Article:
"Packing up at Cornelius Creek Shelter"
The shelters are 3 sided affairs, with wooden floors. Lay down your pad to mark your space and put down your sleeping bag. Too hard for my old bones. If we had, had rain I probably would have changed my mind, but the weather stayed dry, so I slept out for 3 nights. We cooked up dinners and then packed it in for the evening.

The next morning we were up around 8, breakfasted and packed and ready to go around 10 am. This was the earliest we got off in the next couple of days. Thursday and Friday we were back to 10:30 departure times. We only did 5 miles on Wednesday, up and over the highest peak between Virginia and New Hampshire, Apple Orchard Mountain.There were no apples on the mountain just a radar dome for FAA flight control. The early settlers thought that the stunted Red Oak trees were Apple trees. The Oak trees are still there. After a rest and lunch on the grass in front of the Radar dome we started down hill towards Petites Gap. After the trail entered the woods it descended over 100 stone steps to the Guillotine, a suspended boulder and then continued on to Thunder Hill Shelter were we spent the night camped out behind it, Sean in his tent and Tim & I in our hammocks. For dinner Sean made Salmon cakes that were absolutely delicious.
"I thought it was an Apple Tree"



"Sean setting up his tent at Thunder Hill. Bear bag can be seen hanging in tree upper left"




"Looking at Tim's Hammock from mine"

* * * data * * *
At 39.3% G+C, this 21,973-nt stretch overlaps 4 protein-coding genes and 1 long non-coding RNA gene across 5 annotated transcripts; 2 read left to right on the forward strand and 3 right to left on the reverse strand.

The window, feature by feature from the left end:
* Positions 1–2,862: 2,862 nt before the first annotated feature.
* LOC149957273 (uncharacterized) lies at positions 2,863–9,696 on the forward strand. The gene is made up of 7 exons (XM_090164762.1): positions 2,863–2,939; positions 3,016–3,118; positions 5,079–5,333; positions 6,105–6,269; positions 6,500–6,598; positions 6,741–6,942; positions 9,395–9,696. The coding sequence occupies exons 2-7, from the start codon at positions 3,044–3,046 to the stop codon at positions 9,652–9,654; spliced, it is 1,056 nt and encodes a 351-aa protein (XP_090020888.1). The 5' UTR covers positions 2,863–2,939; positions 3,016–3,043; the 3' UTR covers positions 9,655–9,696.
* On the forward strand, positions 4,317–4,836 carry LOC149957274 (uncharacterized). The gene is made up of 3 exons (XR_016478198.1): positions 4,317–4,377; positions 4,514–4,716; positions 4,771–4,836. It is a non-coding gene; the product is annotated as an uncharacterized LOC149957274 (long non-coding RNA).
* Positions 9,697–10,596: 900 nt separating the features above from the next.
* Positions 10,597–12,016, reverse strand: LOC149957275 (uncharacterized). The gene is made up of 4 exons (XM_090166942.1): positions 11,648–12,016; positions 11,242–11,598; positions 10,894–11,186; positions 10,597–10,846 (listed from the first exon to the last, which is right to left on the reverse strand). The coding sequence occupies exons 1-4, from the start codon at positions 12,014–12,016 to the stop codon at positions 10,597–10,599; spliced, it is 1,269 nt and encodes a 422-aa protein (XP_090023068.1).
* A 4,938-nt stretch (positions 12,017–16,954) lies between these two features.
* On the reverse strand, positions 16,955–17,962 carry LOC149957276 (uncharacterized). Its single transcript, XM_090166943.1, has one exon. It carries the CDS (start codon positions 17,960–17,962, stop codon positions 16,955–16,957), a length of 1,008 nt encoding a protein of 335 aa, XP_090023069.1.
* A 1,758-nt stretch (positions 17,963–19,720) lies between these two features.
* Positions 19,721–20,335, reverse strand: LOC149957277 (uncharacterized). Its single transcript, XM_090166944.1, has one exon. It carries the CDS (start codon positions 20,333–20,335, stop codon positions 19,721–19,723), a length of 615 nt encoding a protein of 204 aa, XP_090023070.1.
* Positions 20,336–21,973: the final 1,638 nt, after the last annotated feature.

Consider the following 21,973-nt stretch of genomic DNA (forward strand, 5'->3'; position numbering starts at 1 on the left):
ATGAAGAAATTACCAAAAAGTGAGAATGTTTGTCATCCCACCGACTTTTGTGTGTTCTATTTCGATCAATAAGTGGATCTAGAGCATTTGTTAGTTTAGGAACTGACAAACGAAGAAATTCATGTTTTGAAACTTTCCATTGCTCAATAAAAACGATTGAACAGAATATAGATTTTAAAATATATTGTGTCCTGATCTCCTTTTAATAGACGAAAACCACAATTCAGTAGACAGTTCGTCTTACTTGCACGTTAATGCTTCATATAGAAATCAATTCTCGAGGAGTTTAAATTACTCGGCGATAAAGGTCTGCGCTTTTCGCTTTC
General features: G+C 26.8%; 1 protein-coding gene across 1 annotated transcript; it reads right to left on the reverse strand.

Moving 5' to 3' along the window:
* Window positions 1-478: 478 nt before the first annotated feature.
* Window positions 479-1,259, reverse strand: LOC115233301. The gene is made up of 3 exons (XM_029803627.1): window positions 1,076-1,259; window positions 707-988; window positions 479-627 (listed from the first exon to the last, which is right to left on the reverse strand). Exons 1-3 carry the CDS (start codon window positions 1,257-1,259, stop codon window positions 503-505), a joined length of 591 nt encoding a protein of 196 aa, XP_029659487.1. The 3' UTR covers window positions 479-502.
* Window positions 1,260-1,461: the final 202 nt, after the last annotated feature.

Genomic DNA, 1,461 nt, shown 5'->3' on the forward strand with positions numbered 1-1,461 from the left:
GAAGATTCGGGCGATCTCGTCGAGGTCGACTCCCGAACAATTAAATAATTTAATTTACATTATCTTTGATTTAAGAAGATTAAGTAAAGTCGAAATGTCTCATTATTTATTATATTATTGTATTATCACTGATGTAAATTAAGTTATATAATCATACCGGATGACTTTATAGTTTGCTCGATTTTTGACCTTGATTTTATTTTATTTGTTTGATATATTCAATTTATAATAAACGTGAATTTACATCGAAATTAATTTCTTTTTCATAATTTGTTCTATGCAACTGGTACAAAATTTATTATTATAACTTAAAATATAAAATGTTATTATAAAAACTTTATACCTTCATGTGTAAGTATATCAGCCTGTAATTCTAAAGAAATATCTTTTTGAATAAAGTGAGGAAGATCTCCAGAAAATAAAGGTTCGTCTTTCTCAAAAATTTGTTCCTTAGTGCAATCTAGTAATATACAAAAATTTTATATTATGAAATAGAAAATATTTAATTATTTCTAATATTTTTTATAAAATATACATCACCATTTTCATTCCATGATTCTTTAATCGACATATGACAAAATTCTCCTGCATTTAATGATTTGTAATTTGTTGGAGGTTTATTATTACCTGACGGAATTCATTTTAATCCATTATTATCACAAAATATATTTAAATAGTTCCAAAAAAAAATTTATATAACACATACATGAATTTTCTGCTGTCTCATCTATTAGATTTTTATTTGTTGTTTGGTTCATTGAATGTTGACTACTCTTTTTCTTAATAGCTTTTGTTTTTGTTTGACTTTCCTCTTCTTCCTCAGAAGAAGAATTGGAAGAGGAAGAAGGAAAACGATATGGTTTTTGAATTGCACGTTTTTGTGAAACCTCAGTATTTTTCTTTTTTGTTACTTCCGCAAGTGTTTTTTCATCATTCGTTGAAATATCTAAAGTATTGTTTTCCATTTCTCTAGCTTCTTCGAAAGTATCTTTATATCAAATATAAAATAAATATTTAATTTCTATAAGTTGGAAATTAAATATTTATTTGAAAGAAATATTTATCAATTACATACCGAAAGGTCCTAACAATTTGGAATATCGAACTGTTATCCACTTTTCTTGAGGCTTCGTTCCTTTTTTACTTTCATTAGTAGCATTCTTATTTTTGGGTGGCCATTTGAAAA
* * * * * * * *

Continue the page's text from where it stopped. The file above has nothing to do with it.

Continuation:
Thursday we hiked around 7 miles. Apple Orchard Mountain was the highest point on our hike and from there it was down hill to the James River foot bridge. However in between there were few more of those PUDS, the worst being High Cock Knob at 3073 feet, with 3 false summits. Sean & Tim stayed and read their books on Thunder Ridge and I got to head off first for a while. I was making good time down hill, across Petites Gap road and had just started up High Cock Knob when they caught up with me and passed. They were surprised how far along I had gotten. I tried to keep up with them,but was not able to and went back to my slow uphill pace. Tim came back and helped me up over the second false summit and told me that the top was just a short climb away. we first had to go down to a notch before resuming our climb. This notch is called Archie's Notch after Archibald "Bear" Tolley, who was a bear hunter in the 1800's and had a cabin nearby. He had 2 pet roosters who crowed from a tall oak on the top of the promontory.  We found Sean wedged between a couple of rocks at the top reading and resting.and left him there as we headed down to Marble Springs Campground where we made camp for the evening.
Tim told us the following morning that a huge bear walked around the campground, but I never saw or heard him. I did keep everyone up for a while trying to get my hammock adjusted. The next day, although long, it was all down hill with plenty of good views and a nice stop for lunch before we crossed the James River on the longest footbridge on the AT.

video


We had planned on spending one more night camping, but decided after crossing the bridge that we had done enough and then ran into a little problem of calling Ellen for a pick up. Even with 3 separate carriers none of us had cell phone coverage. Tim managed to get a ride headed for a phone at a gas station in Big Island, and on top of a hill on the way they picked up reception and he made contact with Ellen and we were headed for dinner and beds with air conditioning. Tim slackpacked,(Ellen dropped him off where she had picked us up on Friday with just water and snacks), Saturday for 12 miles. We picked him up around 1pm,  came back to the motel for some more rest and then Sunday morning we set him off again on the trail, before we drove home.